Dec 12, 2014 11:47 AM
Man celebrates his new 'eat more kale' trademark
The Associated Press
MONTPELIER, Vt. (AP) A folk artist who became a folk hero to some after picking a fight with fast-food giant Chick-fil-A over use of the phrase "eat more kale" similar to their trademarked "eat mor chikin" has won his legal battle.
Bo Muller-Moore thanked his supporters Friday and said outside the Vermont Statehouse that the U.S. Patent and Trademark Office granted his application to trademark "eat more kale," a phrase he says promotes local agriculture. He silk-screens the phrase on T-shirts and sweatshirts and prints it on bumper stickers that are common in Vermont and beyond.
When asked Thursday what he felt caused the trademark office to approve his application, Muller-Moore, of Montpelier, said, "Your guess is as good as mine." The news was posted on the office's website Tuesday.
"I'd like to think that maybe some persistence and polite defiance, you know, and proving to them that we were in it for the long haul," he said. "If it took us a decade, we're going to fight for a decade."
Chick-fil-A uses the phrase in images that include cows holding signs with the misspelled phrase "eat mor chikin" because, as Chick-fil-A spokeswoman Carrie Kurlander put it, "when people eat chicken, they do not eat cows."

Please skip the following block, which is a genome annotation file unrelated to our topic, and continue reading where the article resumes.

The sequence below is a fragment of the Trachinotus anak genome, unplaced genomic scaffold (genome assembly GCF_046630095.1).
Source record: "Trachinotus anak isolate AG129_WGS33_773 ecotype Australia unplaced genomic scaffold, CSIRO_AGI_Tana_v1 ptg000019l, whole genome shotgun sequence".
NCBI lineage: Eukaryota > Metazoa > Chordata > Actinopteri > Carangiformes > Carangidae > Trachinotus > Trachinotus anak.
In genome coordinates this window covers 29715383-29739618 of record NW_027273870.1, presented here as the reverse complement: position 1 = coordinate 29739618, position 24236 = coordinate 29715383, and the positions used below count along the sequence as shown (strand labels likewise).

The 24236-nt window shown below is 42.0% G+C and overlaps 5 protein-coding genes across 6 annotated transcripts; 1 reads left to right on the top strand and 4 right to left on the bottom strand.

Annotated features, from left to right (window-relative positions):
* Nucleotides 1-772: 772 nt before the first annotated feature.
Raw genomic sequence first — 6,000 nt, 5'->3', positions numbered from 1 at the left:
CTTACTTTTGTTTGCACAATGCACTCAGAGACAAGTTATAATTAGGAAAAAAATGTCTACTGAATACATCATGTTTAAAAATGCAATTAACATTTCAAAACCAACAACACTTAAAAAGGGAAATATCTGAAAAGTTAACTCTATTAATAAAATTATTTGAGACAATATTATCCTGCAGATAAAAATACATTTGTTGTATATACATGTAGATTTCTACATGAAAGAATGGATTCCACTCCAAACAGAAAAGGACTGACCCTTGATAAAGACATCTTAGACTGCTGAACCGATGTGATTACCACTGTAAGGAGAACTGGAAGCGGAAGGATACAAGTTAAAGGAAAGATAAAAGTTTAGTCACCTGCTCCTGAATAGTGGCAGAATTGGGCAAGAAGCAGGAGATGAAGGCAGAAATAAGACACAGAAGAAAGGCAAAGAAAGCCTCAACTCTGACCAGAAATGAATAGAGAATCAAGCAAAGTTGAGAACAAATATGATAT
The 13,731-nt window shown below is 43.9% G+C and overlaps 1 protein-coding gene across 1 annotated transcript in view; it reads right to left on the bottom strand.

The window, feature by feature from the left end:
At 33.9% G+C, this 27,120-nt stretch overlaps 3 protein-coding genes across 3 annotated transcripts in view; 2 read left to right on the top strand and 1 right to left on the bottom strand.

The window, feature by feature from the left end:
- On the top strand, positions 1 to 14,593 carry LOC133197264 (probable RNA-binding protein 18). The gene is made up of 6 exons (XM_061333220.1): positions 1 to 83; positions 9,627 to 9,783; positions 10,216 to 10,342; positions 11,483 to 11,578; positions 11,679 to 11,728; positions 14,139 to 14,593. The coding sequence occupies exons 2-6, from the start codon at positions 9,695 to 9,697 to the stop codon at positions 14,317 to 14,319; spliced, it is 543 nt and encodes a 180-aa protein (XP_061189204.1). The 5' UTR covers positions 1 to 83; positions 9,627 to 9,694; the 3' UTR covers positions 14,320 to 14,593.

Her response to the kale decision: "Cows love kale, too."
Muller-Moore started using the phrase in 2001 after a farmer friend who grows the leafy vegetable that is known for its nutritional value asked him to make three T-shirts for his family for $10 each.
The phrase caught on and, with the approval of the farmer, Muller-Moore began putting it on clothing and bumper stickers.
In the summer of 2011, Muller-Moore sought to trademark the phrase. It was a short time later that Chick-fil-A sent Muller-Moore a letter telling him to stop using the phrase because the company felt it could be confused with "eat mor chikin." In the letter, Chick-fil-A cited 30 examples of others who had tried to use the "eat more" phrase and withdrew it after the company objected.
But Muller-Moore refused.
"In our case, we said we're not going to cease and desist until a federal judge tells us to and as far as the trademark goes, I never wavered from the idea that I deserved protection from copycat artists," Muller-Moore said.
His public fight drew the support of Shumlin and a team of pro-bono lawyers, including law students from the University of New Hampshire legal clinic.
"The message is out: Don't mess with Vermont. And don't mess with Bo," Shumlin said in a statement. "This isn't just a win for the little guy who stands up to a corporate bully; it's a win for our state. In Vermont, we care about what's in our food, who grows it, and where it comes from."